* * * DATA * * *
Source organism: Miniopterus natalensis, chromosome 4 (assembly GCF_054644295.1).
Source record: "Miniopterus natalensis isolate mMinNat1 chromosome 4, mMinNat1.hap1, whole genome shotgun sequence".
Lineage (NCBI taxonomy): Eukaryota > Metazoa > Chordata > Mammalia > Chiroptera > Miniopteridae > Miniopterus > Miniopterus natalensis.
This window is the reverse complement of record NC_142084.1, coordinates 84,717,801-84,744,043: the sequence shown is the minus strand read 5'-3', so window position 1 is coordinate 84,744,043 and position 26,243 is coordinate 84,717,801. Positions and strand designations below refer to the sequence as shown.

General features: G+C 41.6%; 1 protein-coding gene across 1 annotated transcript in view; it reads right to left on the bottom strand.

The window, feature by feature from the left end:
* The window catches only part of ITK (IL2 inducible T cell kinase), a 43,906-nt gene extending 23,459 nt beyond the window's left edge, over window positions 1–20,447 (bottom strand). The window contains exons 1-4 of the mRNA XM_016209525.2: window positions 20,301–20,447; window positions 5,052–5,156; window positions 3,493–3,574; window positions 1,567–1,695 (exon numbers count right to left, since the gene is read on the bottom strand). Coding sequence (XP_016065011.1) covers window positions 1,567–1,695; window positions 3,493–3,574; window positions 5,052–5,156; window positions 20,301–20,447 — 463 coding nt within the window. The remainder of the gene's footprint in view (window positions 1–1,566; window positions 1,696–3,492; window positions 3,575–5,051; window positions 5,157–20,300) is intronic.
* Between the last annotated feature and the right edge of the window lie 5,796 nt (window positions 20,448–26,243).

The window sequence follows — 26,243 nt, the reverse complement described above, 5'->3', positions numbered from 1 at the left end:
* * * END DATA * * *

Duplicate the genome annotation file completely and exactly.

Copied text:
Source organism: Miniopterus natalensis, chromosome 4 (assembly GCF_054644295.1).
Source record: "Miniopterus natalensis isolate mMinNat1 chromosome 4, mMinNat1.hap1, whole genome shotgun sequence".
Lineage (NCBI taxonomy): Eukaryota > Metazoa > Chordata > Mammalia > Chiroptera > Miniopteridae > Miniopterus > Miniopterus natalensis.
This window is the reverse complement of record NC_142084.1, coordinates 84,717,801-84,744,043: the sequence shown is the minus strand read 5'-3', so window position 1 is coordinate 84,744,043 and position 26,243 is coordinate 84,717,801. Positions and strand designations below refer to the sequence as shown.

General features: G+C 41.6%; 1 protein-coding gene across 1 annotated transcript in view; it reads right to left on the bottom strand.

The window, feature by feature from the left end:
* The window catches only part of ITK (IL2 inducible T cell kinase), a 43,906-nt gene extending 23,459 nt beyond the window's left edge, over window positions 1–20,447 (bottom strand). The window contains exons 1-4 of the mRNA XM_016209525.2: window positions 20,301–20,447; window positions 5,052–5,156; window positions 3,493–3,574; window positions 1,567–1,695 (exon numbers count right to left, since the gene is read on the bottom strand). Coding sequence (XP_016065011.1) covers window positions 1,567–1,695; window positions 3,493–3,574; window positions 5,052–5,156; window positions 20,301–20,447 — 463 coding nt within the window. The remainder of the gene's footprint in view (window positions 1–1,566; window positions 1,696–3,492; window positions 3,575–5,051; window positions 5,157–20,300) is intronic.
* Between the last annotated feature and the right edge of the window lie 5,796 nt (window positions 20,448–26,243).

The window sequence follows — 26,243 nt, the reverse complement described above, 5'->3', positions numbered from 1 at the left end: